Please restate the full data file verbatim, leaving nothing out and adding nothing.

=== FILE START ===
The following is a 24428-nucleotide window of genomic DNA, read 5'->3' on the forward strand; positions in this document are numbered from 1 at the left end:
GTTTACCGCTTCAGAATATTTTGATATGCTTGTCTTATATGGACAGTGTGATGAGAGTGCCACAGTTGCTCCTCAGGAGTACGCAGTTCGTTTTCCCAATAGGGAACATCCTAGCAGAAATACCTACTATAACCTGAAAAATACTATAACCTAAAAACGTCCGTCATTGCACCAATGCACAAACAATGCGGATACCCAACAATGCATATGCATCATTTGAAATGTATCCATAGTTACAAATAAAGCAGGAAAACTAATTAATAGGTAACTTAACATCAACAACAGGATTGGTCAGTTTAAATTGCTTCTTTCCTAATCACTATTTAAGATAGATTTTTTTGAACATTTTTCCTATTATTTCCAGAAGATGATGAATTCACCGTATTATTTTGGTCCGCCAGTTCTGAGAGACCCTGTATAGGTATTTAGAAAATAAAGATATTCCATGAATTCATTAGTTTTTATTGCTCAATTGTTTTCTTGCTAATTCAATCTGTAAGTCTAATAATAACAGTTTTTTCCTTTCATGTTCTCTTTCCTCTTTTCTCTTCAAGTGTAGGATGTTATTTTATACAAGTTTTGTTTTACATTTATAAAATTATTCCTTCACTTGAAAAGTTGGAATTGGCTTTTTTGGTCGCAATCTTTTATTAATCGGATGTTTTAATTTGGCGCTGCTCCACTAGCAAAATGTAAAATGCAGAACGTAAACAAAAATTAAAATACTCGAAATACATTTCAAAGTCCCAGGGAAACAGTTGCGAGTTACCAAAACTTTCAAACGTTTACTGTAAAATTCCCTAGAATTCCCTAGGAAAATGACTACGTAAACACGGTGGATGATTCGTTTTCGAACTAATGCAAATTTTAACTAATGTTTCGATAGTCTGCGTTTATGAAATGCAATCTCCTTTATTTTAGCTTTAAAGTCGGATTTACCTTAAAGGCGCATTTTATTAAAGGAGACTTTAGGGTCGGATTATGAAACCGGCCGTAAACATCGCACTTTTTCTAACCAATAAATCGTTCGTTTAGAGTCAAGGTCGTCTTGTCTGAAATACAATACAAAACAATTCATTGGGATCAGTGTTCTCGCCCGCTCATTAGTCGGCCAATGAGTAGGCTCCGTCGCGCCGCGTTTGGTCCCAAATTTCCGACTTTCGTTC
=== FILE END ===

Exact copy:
The following is a 24428-nucleotide window of genomic DNA, read 5'->3' on the forward strand; positions in this document are numbered from 1 at the left end:
GTTTACCGCTTCAGAATATTTTGATATGCTTGTCTTATATGGACAGTGTGATGAGAGTGCCACAGTTGCTCCTCAGGAGTACGCAGTTCGTTTTCCCAATAGGGAACATCCTAGCAGAAATACCTACTATAACCTGAAAAATACTATAACCTAAAAACGTCCGTCATTGCACCAATGCACAAACAATGCGGATACCCAACAATGCATATGCATCATTTGAAATGTATCCATAGTTACAAATAAAGCAGGAAAACTAATTAATAGGTAACTTAACATCAACAACAGGATTGGTCAGTTTAAATTGCTTCTTTCCTAATCACTATTTAAGATAGATTTTTTTGAACATTTTTCCTATTATTTCCAGAAGATGATGAATTCACCGTATTATTTTGGTCCGCCAGTTCTGAGAGACCCTGTATAGGTATTTAGAAAATAAAGATATTCCATGAATTCATTAGTTTTTATTGCTCAATTGTTTTCTTGCTAATTCAATCTGTAAGTCTAATAATAACAGTTTTTTCCTTTCATGTTCTCTTTCCTCTTTTCTCTTCAAGTGTAGGATGTTATTTTATACAAGTTTTGTTTTACATTTATAAAATTATTCCTTCACTTGAAAAGTTGGAATTGGCTTTTTTGGTCGCAATCTTTTATTAATCGGATGTTTTAATTTGGCGCTGCTCCACTAGCAAAATGTAAAATGCAGAACGTAAACAAAAATTAAAATACTCGAAATACATTTCAAAGTCCCAGGGAAACAGTTGCGAGTTACCAAAACTTTCAAACGTTTACTGTAAAATTCCCTAGAATTCCCTAGGAAAATGACTACGTAAACACGGTGGATGATTCGTTTTCGAACTAATGCAAATTTTAACTAATGTTTCGATAGTCTGCGTTTATGAAATGCAATCTCCTTTATTTTAGCTTTAAAGTCGGATTTACCTTAAAGGCGCATTTTATTAAAGGAGACTTTAGGGTCGGATTATGAAACCGGCCGTAAACATCGCACTTTTTCTAACCAATAAATCGTTCGTTTAGAGTCAAGGTCGTCTTGTCTGAAATACAATACAAAACAATTCATTGGGATCAGTGTTCTCGCCCGCTCATTAGTCGGCCAATGAGTAGGCTCCGTCGCGCCGCGTTTGGTCCCAAATTTCCGACTTTCGTTC